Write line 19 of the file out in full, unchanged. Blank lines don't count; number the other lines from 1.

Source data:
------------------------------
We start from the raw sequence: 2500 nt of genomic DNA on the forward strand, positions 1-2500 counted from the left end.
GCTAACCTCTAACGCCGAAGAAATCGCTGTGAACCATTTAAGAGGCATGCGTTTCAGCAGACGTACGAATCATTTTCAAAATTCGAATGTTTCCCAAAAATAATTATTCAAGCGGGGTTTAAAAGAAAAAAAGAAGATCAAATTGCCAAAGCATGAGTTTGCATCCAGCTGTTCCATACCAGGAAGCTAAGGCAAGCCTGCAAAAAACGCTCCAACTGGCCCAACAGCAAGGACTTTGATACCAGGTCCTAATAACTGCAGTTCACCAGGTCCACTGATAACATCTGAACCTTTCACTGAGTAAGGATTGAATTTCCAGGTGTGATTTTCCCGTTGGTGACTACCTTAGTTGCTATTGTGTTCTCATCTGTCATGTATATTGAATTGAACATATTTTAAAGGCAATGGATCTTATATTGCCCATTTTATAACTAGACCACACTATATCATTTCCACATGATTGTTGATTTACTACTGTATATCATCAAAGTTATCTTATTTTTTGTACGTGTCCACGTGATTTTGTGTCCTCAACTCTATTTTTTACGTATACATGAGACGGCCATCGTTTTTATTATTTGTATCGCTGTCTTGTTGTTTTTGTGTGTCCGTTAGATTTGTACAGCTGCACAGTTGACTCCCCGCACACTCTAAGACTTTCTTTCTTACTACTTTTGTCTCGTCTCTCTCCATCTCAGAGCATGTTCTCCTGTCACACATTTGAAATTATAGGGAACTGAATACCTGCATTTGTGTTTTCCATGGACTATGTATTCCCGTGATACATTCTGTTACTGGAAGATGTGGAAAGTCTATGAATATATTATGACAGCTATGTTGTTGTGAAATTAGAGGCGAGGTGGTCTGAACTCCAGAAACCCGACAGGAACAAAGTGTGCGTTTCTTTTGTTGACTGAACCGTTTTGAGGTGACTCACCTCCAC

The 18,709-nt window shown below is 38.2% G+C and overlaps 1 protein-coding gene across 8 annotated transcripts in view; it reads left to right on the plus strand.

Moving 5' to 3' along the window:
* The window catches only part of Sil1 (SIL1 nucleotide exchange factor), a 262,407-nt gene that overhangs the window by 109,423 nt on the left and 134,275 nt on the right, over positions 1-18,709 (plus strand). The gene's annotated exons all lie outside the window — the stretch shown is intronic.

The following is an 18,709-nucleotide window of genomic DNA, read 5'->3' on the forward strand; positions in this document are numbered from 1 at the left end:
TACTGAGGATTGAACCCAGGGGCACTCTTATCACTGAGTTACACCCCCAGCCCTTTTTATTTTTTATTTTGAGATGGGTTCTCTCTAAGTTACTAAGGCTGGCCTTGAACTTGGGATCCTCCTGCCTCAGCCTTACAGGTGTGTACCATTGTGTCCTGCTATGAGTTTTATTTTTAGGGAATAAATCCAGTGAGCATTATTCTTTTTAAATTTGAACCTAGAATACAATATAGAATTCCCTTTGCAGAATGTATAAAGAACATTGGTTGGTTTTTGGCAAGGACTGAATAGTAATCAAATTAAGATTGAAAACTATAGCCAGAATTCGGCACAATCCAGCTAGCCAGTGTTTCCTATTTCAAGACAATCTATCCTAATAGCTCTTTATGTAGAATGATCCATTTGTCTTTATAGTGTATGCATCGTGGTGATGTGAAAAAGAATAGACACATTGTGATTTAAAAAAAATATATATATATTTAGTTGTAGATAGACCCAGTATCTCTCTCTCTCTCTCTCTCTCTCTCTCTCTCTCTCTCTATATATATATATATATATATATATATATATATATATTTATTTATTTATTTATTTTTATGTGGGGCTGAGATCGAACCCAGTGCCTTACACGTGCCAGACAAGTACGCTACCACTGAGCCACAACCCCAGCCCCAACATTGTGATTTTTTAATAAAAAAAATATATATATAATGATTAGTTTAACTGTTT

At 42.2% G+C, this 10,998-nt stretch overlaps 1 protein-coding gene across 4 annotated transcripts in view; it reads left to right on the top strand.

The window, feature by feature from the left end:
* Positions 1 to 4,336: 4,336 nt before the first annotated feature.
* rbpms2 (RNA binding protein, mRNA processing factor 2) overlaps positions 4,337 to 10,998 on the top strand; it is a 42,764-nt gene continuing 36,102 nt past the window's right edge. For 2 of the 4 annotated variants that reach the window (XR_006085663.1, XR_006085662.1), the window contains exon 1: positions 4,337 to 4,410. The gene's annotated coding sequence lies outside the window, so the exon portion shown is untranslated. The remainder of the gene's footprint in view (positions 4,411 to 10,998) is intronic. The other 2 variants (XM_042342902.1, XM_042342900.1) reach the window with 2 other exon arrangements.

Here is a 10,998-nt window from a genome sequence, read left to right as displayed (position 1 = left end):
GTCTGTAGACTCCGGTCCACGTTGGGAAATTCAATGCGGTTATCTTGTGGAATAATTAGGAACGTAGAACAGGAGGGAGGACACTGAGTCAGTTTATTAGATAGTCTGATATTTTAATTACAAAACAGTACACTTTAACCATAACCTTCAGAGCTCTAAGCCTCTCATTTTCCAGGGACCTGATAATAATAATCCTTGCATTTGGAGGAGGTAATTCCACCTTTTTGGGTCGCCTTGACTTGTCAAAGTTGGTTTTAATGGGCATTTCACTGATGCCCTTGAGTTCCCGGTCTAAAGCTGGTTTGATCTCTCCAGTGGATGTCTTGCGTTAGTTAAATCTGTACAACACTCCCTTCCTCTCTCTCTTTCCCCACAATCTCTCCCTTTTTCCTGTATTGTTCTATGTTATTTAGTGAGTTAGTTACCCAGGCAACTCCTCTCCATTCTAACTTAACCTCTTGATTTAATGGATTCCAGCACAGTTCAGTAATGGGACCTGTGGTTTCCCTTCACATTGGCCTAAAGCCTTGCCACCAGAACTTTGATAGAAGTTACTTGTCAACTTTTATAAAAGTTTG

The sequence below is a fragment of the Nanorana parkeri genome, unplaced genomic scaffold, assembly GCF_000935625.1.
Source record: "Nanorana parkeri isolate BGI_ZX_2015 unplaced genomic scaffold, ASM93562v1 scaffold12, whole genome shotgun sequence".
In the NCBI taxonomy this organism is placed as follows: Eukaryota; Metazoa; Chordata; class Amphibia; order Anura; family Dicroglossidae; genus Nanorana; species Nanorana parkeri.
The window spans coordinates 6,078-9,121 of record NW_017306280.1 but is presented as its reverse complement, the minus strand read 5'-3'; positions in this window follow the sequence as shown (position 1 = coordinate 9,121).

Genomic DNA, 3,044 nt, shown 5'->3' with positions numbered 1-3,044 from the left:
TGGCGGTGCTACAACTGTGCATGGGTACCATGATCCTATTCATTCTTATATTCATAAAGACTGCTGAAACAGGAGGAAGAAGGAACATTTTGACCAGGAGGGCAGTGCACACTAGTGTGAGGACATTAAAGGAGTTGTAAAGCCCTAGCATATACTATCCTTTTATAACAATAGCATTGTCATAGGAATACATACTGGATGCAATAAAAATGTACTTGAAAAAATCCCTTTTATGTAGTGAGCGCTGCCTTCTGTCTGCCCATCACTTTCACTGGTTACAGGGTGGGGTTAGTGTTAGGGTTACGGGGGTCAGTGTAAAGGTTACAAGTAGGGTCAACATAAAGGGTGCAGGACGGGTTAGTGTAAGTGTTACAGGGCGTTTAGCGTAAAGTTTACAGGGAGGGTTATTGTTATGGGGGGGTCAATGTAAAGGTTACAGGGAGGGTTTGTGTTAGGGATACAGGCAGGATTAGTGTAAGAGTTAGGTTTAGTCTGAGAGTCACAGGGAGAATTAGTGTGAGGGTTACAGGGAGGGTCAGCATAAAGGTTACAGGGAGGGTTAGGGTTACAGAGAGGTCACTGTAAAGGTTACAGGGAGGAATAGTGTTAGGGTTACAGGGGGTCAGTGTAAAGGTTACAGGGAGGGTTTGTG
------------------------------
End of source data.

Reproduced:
TGGCGGTGCTACAACTGTGCATGGGTACCATGATCCTATTCATTCTTATATTCATAAAGACTGCTGAAACAGGAGGAAGAAGGAACATTTTGACCAGGAGGGCAGTGCACACTAGTGTGAGGACATTAAAGGAGTTGTAAAGCCCTAGCATATACTATCCTTTTATAACAATAGCATTGTCATAGGAATACATACTGGATGCAATAAAAATGTACTTGAAAAAATCCCTTTTATGTAGTGAGCGCTGCCTTCTGTCTGCCCATCACTTTCACTGGTTACAGGGTGGGGTTAGTGTTAGGGTTACGGGGGTCAGTGTAAAGGTTACAAGTAGGGTCAACATAAAGGGTGCAGGACGGGTTAGTGTAAGTGTTACAGGGCGTTTAGCGTAAAGTTTACAGGGAGGGTTATTGTTATGGGGGGGTCAATGTAAAGGTTACAGGGAGGGTTTGTGTTAGGGATACAGGCAGGATTAGTGTAAGAGTTAGGTTTAGTCTGAGAGTCACAGGGAGAATTAGTGTGAGGGTTACAGGGAGGGTCAGCATAAAGGTTACAGGGAGGGTTAGGGTTACAGAGAGGTCACTGTAAAGGTTACAGGGAGGAATAGTGTTAGGGTTACAGGGGGTCAGTGTAAAGGTTACAGGGAGGGTTTGTG